literature & technology: the gender games
By now, we all know the story of JK Rowling, who, at the request of her publisher, published the Harry Potter books using her initials, instead of her full first name. Her publisher believed the book would appeal to boys, and thought boys wouldn’t want to read the book if they saw a woman’s name on the cover. I admit, when I read Harry Potter and the Philosopher’s Stone for the first time, I thought a man had written it. Then, on the inside cover of the fourth book, I noticed the publisher had printed a couple of fan letters Rowling had received- and they began ‘Dear Joanne’. Immediately, my opinion of the novel changed – I loved it even more. My ten-year old self was already aspiring to be a writer, and it was inspiring to discover a woman had written Harry Potter.
Recently, writer Kasey Edwards was told by her (female) literary agent that she’d be more likely get published, reach a broader audience and receive more publicity if she used a male pen name. When Edwards refused to do this, her agent told her that, well, at least she’s pretty, as that would help with the media.
Are those the two choices left for women writers? Write under an ambiguous or male pen name, or make sure you’re pretty enough to have a stunning author photo on the jacket of your book? If you want good sales, that is. I find that hard to accept, and yet I can see how this sort of mentality is created. It has always been acceptable, and even admirable, for girls and women, to a certain point, to act like “one of the boys”. But if boys and men wish to act like “one of the girls”, they are ridiculed. This trickles down to what they are reading, and, from a very young age, children are steered towards books for girls and books for boys. Publishers generally market books for this young age group very specifically towards one gender or the other. If a girl wishes to read a book that is considered to be for boys, no problem. But it becomes a problem if a boy wants to read from the more girly books, as they will get teased for it. I understand that publishers do this in order to help parents choose books for their children, and also to encourage children who have just learned to read for pleasure. And let’s face it, at that age, children do seem to divide into groups of boys and girls. But I honestly believe this has a big impact on what these children will choose to read for the rest of their lives.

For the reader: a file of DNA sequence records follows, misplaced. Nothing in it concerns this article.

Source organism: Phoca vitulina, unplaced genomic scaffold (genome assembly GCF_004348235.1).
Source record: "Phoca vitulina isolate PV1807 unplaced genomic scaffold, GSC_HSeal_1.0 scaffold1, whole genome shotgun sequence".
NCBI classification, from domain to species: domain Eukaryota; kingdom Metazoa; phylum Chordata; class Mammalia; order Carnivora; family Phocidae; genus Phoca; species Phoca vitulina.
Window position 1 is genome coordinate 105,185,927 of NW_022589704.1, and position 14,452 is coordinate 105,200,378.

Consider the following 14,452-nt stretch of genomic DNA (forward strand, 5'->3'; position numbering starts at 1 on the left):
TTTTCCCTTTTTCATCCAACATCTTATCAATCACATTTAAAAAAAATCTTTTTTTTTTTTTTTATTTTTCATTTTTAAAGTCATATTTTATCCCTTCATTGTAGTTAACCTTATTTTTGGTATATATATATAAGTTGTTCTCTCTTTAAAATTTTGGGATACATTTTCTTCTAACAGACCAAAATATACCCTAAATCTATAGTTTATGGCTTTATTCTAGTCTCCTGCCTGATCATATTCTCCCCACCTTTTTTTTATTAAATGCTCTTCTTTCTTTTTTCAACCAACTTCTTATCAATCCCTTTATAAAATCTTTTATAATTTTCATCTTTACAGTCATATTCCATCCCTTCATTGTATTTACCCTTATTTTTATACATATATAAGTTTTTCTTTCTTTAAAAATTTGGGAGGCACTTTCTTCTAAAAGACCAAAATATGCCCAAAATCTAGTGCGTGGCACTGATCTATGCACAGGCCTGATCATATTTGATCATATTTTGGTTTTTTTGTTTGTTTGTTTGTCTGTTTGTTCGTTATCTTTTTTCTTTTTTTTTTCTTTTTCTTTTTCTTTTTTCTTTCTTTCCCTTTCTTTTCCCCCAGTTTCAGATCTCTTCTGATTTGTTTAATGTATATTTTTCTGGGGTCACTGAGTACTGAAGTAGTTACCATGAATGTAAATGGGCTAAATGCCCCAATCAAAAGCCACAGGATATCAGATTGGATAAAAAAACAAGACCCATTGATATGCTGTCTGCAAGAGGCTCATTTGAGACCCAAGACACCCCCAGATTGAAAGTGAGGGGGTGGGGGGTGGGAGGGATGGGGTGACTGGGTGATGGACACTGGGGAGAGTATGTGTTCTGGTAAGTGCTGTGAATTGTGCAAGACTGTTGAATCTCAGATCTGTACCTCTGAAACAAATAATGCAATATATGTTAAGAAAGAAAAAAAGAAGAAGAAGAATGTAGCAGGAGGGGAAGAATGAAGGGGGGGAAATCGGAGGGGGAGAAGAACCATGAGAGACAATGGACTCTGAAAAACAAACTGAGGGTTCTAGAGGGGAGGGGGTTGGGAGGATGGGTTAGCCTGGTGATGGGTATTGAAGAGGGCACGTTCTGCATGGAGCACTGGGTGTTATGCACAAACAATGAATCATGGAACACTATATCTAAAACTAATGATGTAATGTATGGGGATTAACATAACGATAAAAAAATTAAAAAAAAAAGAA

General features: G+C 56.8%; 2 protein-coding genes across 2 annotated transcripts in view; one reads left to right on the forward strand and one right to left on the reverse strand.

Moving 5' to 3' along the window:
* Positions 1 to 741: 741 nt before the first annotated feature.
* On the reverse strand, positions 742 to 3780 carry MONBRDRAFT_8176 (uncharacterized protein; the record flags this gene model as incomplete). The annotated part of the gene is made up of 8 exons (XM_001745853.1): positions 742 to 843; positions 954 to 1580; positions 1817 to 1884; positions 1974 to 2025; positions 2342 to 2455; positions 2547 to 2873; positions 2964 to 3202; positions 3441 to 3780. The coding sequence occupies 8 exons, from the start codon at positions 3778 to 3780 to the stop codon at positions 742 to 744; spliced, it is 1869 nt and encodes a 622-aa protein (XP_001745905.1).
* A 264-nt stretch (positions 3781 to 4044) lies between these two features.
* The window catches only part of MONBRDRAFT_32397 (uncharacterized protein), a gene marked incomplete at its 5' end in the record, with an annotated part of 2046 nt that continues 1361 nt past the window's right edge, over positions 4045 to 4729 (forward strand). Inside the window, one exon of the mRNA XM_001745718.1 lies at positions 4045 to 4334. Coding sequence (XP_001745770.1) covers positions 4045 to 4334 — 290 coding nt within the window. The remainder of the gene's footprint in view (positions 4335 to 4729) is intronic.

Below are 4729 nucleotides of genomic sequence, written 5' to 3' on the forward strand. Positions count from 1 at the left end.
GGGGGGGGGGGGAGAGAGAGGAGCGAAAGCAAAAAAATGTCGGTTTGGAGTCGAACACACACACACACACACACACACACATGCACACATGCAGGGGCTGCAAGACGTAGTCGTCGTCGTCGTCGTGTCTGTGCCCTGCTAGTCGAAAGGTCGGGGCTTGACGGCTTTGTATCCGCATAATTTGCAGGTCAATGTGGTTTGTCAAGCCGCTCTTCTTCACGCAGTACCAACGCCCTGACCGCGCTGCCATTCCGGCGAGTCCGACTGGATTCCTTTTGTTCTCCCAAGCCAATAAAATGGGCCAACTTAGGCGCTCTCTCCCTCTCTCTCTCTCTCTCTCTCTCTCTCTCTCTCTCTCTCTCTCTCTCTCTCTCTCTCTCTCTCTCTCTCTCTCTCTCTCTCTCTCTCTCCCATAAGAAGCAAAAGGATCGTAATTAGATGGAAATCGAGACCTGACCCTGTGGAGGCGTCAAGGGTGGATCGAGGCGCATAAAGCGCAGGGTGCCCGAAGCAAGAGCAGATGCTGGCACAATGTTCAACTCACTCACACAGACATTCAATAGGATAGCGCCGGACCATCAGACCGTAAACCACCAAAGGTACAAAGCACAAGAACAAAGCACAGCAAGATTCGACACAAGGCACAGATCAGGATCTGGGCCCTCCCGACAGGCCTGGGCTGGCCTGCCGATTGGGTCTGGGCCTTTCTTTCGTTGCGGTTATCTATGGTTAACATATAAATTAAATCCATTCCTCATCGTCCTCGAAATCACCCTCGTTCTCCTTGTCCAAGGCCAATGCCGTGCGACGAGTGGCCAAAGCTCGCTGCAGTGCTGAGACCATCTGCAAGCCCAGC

This seems especially old-fashioned in these days of technology, where a quick Google search will reveal a writer’s true identity anyway. This will also reveal what the author looks like. Thank goodness we still live in an age where the only legitimate way of judging whether or not the author’s writing is any good is to pick up the author’s novel, sit down, and read it.
So, is it really as the literary agent told her client? If her client’s book had landed on an editor’s desk at a publishing house, with her name blatantly giving away her gender, would the editor find an excuse not to publish it? Personally, I highly doubt it. A good book is a good book, and if the editor believes it is a good fit with the publishing house, they will publish it. That’s not to say the publisher won’t suggest a male/ambiguous pen name before publication (as in Rowling’s case), for the reasons the literary agent suggested to her client, but to simply refuse a book for seeing a woman’s name on the front – I’m sorry, but what century do we live in?
If there are men who can write chick lit and proudly have their name on the front of the book, when is the industry going to get over its preoccupation with gender and accept that a good book is a good book, despite the name on the cover? We, as readers, are the ones who need to show them the way, and joining the 2013 Australian Women Writers Challenge is a good start. If you’re someone who subconsciously (or consciously) steers clear of women writers, why not commit to reading at least 4 books by Australian women writers this year? I can assure you you’ll be in for some good reads.